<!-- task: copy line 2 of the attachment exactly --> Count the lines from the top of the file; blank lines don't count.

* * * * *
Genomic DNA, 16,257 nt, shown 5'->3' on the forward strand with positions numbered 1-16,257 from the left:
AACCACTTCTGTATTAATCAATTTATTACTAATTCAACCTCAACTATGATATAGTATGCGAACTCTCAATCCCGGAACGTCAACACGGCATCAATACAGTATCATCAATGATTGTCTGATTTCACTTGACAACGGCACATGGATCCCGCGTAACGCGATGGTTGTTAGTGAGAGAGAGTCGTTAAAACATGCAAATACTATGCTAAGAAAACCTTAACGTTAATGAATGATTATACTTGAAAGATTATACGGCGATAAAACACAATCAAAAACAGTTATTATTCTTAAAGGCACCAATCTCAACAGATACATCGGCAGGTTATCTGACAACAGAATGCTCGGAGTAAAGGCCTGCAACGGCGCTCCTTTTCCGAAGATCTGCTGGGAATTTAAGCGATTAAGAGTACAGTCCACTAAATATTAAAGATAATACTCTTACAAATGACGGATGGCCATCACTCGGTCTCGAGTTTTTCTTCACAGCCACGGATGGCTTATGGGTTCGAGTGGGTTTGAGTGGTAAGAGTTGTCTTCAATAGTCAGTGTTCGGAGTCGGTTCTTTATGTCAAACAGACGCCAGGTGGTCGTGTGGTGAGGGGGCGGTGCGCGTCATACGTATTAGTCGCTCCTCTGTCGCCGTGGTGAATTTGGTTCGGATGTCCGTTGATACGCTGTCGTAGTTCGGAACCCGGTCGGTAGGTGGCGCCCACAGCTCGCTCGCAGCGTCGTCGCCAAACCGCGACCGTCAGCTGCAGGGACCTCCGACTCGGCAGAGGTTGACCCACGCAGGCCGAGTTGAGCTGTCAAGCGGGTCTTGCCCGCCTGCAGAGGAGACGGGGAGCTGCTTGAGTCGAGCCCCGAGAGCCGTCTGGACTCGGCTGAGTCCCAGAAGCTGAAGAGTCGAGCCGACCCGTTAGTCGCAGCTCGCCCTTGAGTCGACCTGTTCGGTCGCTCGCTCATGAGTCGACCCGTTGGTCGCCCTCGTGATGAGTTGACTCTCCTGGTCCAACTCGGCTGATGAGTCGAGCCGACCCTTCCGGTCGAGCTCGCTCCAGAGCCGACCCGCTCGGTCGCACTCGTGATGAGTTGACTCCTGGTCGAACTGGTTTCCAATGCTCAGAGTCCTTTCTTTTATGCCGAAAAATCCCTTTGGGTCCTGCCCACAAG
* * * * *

AACCACTTCTGTATTAATCAATTTATTACTAATTCAACCTCAACTATGATATAGTATGCGAACTCTCAATCCCGGAACGTCAACACGGCATCAATACAGTATCATCAATGATTGTCTGATTTCACTTGACAACGGCACATGGATCCCGCGTAACGCGATGGTTGTTAGTGAGAGAGAGTCGTTAAAACATGCAAATACTATGCTAAGAAAACCTTAACGTTAATGAATGATTATACTTGAAAGATTATACGGCGATAAAACACAATCAAAAACAGTTATTATTCTTAAAGGCACCAATCTCAACAGATACATCGGCAGGTTATCTGACAACAGAATGCTCGGAGTAAAGGCCTGCAACGGCGCTCCTTTTCCGAAGATCTGCTGGGAATTTAAGCGATTAAGAGTACAGTCCACTAAATATTAAAGATAATACTCTTACAAATGACGGATGGCCATCACTCGGTCTCGAGTTTTTCTTCACAGCCACGGATGGCTTATGGGTTCGAGTGGGTTTGAGTGGTAAGAGTTGTCTTCAATAGTCAGTGTTCGGAGTCGGTTCTTTATGTCAAACAGACGCCAGGTGGTCGTGTGGTGAGGGGGCGGTGCGCGTCATACGTATTAGTCGCTCCTCTGTCGCCGTGGTGAATTTGGTTCGGATGTCCGTTGATACGCTGTCGTAGTTCGGAACCCGGTCGGTAGGTGGCGCCCACAGCTCGCTCGCAGCGTCGTCGCCAAACCGCGACCGTCAGCTGCAGGGACCTCCGACTCGGCAGAGGTTGACCCACGCAGGCCGAGTTGAGCTGTCAAGCGGGTCTTGCCCGCCTGCAGAGGAGACGGGGAGCTGCTTGAGTCGAGCCCCGAGAGCCGTCTGGACTCGGCTGAGTCCCAGAAGCTGAAGAGTCGAGCCGACCCGTTAGTCGCAGCTCGCCCTTGAGTCGACCTGTTCGGTCGCTCGCTCATGAGTCGACCCGTTGGTCGCCCTCGTGATGAGTTGACTCTCCTGGTCCAACTCGGCTGATGAGTCGAGCCGACCCTTCCGGTCGAGCTCGCTCCAGAGCCGACCCGCTCGGTCGCACTCGTGATGAGTTGACTCCTGGTCGAACTGGTTTCCAATGCTCAGAGTCCTTTCTTTTATGCCGAAAAATCCCTTTGGGTCCTGCCCACAAG